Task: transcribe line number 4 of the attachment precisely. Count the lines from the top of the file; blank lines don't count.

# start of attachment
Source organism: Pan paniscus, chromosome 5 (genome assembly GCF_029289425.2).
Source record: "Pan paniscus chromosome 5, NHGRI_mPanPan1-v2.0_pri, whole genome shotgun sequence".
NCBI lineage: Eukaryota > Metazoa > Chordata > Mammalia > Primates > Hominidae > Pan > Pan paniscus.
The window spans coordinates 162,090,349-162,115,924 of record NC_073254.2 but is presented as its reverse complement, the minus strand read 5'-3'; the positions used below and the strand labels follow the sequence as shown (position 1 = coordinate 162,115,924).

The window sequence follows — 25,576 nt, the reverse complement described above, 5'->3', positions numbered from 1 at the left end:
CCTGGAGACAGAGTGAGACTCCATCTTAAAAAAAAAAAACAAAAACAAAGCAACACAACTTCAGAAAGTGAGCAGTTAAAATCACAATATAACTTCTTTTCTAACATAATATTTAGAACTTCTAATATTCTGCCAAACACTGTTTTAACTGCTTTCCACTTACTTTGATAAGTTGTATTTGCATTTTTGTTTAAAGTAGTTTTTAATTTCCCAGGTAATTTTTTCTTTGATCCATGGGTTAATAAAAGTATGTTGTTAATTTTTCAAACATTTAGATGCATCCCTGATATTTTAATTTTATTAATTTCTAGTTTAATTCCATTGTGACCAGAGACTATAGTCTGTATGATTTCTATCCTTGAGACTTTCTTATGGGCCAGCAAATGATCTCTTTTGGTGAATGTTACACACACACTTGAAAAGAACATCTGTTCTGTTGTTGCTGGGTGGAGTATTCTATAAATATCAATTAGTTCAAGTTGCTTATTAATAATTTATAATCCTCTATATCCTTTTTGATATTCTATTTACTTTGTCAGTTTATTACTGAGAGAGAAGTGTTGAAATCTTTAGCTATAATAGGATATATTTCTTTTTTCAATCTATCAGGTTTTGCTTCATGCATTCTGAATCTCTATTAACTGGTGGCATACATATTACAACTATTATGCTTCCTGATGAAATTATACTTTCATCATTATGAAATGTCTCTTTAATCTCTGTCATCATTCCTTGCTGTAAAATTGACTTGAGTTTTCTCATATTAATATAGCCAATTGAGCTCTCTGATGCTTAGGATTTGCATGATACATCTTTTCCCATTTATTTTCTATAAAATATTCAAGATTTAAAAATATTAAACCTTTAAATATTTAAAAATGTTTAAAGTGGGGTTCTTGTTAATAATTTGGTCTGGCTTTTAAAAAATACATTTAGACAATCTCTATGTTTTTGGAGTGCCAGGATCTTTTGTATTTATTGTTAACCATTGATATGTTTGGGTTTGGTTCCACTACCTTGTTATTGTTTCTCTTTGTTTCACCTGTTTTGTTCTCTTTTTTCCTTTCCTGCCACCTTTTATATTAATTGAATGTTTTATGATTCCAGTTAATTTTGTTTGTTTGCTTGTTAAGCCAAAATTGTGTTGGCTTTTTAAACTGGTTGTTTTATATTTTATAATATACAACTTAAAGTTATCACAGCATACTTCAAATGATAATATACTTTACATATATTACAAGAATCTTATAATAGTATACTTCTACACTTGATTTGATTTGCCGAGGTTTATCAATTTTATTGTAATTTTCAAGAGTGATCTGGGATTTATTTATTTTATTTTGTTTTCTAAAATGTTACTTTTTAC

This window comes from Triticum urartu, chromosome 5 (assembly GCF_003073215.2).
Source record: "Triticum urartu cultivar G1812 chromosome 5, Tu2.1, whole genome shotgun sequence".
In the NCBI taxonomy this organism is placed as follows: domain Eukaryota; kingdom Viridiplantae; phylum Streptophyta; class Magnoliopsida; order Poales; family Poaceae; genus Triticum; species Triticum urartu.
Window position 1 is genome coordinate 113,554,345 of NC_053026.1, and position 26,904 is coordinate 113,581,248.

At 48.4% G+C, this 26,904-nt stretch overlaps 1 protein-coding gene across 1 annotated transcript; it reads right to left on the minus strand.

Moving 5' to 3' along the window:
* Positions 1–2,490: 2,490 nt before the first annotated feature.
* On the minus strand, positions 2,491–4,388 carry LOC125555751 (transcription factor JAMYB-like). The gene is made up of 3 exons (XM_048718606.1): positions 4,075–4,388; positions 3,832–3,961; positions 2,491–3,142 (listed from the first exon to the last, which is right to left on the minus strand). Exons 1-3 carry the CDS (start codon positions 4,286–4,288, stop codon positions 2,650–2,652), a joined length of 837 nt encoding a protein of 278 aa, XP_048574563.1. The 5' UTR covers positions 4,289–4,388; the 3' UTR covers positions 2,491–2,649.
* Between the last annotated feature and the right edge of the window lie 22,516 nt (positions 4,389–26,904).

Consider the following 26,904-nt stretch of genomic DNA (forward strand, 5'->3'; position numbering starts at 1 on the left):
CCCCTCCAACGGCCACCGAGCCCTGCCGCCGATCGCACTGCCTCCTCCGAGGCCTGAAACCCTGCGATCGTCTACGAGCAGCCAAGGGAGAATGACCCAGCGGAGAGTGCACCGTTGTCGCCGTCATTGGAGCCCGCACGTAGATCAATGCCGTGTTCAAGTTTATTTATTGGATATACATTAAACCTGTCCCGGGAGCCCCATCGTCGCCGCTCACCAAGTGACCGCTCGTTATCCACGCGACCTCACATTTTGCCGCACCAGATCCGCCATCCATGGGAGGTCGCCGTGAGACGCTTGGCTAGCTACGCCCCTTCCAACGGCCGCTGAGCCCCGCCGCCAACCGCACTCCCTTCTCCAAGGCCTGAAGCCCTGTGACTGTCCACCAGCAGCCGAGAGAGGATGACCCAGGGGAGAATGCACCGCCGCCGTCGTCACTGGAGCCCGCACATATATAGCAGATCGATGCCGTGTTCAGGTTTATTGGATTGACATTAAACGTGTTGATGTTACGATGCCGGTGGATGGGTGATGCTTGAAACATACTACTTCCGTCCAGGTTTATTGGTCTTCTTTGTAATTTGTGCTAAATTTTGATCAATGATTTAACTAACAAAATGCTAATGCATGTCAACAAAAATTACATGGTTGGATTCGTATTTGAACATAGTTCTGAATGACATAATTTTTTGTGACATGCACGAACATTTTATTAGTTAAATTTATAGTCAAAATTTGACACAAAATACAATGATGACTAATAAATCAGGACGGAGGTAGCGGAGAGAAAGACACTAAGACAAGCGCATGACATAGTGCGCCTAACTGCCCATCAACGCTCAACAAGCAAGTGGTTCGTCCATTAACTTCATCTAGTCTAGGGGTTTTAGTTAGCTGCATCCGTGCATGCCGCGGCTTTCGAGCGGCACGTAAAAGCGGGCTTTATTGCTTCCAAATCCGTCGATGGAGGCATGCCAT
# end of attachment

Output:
The window spans coordinates 162,090,349-162,115,924 of record NC_073254.2 but is presented as its reverse complement, the minus strand read 5'-3'; the positions used below and the strand labels follow the sequence as shown (position 1 = coordinate 162,115,924).